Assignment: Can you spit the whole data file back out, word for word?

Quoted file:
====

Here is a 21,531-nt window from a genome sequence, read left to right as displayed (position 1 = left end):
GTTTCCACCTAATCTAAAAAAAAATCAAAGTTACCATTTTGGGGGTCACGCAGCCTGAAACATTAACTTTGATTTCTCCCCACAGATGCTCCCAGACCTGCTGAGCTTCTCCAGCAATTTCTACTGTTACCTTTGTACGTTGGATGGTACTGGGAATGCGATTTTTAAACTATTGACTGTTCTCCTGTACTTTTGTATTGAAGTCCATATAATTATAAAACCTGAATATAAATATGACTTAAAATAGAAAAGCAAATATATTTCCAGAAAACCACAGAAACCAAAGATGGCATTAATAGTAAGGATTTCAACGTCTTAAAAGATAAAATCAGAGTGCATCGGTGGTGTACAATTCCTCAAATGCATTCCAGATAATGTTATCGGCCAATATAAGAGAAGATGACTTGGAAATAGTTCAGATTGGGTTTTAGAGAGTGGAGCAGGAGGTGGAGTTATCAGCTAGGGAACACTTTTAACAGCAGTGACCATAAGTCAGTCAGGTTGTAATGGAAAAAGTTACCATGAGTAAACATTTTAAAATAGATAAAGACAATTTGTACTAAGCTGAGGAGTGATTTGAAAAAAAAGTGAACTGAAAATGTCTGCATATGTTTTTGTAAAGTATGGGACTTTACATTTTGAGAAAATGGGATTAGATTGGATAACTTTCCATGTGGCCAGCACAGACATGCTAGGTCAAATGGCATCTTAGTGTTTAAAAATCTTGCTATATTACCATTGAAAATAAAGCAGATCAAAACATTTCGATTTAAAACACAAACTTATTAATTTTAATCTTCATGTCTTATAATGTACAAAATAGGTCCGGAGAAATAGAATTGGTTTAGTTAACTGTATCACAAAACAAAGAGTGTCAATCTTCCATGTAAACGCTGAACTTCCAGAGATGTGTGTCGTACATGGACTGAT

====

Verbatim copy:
Here is a 21,531-nt window from a genome sequence, read left to right as displayed (position 1 = left end):
GTTTCCACCTAATCTAAAAAAAAATCAAAGTTACCATTTTGGGGGTCACGCAGCCTGAAACATTAACTTTGATTTCTCCCCACAGATGCTCCCAGACCTGCTGAGCTTCTCCAGCAATTTCTACTGTTACCTTTGTACGTTGGATGGTACTGGGAATGCGATTTTTAAACTATTGACTGTTCTCCTGTACTTTTGTATTGAAGTCCATATAATTATAAAACCTGAATATAAATATGACTTAAAATAGAAAAGCAAATATATTTCCAGAAAACCACAGAAACCAAAGATGGCATTAATAGTAAGGATTTCAACGTCTTAAAAGATAAAATCAGAGTGCATCGGTGGTGTACAATTCCTCAAATGCATTCCAGATAATGTTATCGGCCAATATAAGAGAAGATGACTTGGAAATAGTTCAGATTGGGTTTTAGAGAGTGGAGCAGGAGGTGGAGTTATCAGCTAGGGAACACTTTTAACAGCAGTGACCATAAGTCAGTCAGGTTGTAATGGAAAAAGTTACCATGAGTAAACATTTTAAAATAGATAAAGACAATTTGTACTAAGCTGAGGAGTGATTTGAAAAAAAAGTGAACTGAAAATGTCTGCATATGTTTTTGTAAAGTATGGGACTTTACATTTTGAGAAAATGGGATTAGATTGGATAACTTTCCATGTGGCCAGCACAGACATGCTAGGTCAAATGGCATCTTAGTGTTTAAAAATCTTGCTATATTACCATTGAAAATAAAGCAGATCAAAACATTTCGATTTAAAACACAAACTTATTAATTTTAATCTTCATGTCTTATAATGTACAAAATAGGTCCGGAGAAATAGAATTGGTTTAGTTAACTGTATCACAAAACAAAGAGTGTCAATCTTCCATGTAAACGCTGAACTTCCAGAGATGTGTGTCGTACATGGACTGAT